Now the concept has gone mainstream, we went into several places, and any porn stigma was obviously gone. There were no old men in trench-coats here, only perky teens paying cash as not to alarm complacent parentals.
Next it was to the Wasabi House for a healthful sushi dinner, and then to Bridget Foy’s for drinks (yeah more drinks). Bridget Foy’s was excellent; I put it on my “dinner next time” list.
Overall it was a very good dining and drinking day, oh piercing too, and by the time I got home on Sunday, just before the Eagles game, my head was full of fresh ideas, time to get to work
September 10, 2006
Last Sunday morning I found myself alone at a railroad siding waiting to hop the train into Philly. I was a good ten minutes early, so I sat near the tracks, leaned back and closed my eyes.
When I was a kid Peter O’Malley and I would make day long explorations to the frontier of our world. We would ride our bikes back behind the Tingley Rubber factory, the hilarity of the name lost on our twelve year old experience, for us this was the height of reckless adventure, though actually, we were only a few miles from home.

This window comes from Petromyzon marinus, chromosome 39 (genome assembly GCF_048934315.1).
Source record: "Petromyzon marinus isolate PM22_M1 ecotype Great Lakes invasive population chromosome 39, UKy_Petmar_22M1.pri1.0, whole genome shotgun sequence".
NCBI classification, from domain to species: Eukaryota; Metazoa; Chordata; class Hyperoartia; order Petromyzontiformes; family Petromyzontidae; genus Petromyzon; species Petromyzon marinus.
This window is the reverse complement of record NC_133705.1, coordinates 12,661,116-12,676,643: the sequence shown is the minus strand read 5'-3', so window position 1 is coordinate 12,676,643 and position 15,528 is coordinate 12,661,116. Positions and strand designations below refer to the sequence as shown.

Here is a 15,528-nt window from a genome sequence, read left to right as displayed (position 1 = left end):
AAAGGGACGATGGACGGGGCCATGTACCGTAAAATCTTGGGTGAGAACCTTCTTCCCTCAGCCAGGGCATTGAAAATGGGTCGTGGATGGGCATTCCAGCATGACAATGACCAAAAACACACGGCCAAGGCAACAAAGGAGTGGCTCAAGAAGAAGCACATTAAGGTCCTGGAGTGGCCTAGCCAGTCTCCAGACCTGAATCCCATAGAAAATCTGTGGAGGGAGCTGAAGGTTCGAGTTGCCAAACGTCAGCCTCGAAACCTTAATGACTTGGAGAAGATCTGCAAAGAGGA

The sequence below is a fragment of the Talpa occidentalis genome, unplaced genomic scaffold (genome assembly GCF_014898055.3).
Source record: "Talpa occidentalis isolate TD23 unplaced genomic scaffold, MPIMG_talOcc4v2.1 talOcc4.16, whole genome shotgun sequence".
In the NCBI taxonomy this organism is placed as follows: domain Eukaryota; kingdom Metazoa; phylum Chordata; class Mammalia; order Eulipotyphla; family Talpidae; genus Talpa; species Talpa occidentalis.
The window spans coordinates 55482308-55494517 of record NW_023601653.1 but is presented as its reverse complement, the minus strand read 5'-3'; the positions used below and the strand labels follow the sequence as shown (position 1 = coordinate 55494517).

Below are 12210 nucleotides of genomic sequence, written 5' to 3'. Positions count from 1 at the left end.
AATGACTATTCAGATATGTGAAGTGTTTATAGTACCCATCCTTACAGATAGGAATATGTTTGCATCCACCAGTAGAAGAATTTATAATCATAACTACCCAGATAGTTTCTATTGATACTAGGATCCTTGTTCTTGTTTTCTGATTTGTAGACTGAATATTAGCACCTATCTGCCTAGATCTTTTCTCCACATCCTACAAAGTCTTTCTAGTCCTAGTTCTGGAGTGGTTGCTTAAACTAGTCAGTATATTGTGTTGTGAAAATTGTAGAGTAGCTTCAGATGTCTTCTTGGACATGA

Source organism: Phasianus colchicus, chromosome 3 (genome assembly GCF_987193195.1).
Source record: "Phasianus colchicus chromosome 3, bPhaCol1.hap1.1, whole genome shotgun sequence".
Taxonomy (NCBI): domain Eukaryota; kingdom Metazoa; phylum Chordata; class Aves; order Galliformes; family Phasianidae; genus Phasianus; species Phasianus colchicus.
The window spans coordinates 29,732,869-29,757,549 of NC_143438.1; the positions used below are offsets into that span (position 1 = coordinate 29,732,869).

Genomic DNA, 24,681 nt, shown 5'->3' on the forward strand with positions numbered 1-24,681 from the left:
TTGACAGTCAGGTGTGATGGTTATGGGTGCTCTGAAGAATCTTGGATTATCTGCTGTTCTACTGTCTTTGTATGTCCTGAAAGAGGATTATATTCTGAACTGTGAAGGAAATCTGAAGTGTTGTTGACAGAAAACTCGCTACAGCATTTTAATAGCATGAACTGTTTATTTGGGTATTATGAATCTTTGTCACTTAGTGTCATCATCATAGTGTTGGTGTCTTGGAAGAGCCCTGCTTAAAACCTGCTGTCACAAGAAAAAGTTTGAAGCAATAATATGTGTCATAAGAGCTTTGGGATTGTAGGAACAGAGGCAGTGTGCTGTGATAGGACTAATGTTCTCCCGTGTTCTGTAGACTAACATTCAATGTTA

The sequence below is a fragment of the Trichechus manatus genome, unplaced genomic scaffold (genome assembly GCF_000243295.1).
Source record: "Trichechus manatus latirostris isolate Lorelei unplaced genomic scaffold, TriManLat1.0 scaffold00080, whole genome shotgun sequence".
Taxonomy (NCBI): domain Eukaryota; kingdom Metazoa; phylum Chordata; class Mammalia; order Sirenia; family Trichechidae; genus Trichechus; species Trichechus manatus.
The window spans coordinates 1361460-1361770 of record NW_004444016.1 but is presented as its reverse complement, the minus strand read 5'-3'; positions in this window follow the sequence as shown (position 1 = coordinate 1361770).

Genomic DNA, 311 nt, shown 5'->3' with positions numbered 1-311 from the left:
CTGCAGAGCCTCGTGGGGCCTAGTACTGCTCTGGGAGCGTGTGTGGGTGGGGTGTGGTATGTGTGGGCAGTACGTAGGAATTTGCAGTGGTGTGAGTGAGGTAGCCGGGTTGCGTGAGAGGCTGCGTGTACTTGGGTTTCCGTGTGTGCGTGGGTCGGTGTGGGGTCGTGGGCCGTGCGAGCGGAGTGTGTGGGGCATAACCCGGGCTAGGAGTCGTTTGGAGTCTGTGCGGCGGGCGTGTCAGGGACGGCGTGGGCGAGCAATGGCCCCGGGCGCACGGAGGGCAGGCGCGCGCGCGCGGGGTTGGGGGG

Cutting a swath a few hundred feet wide through the woods were high tension wires that seemed to go on forever, maybe even as far as Route 1, I don’t think we ever went far enough to find out, we usually stopped near some train tracks.
We’d sit at the road-less crossroads looking up and down the tracks and weâ€™d argue as to where the tracks led. Peter, always a bit more grounded in reality than I, would say, “Up there (North) is Iselin and down there (South) is Trenton.â€ Me, on the other hand, would conjure up names like Tuxedo, New York or Bel-Aire, Maryland, claiming I knew better since my Grandfather worked these rails â€œbefore the War.â€ I probably didnâ€™t know what â€œbefore the Warâ€ really meant, and maybe not evenÂ sure what war I was even referring to.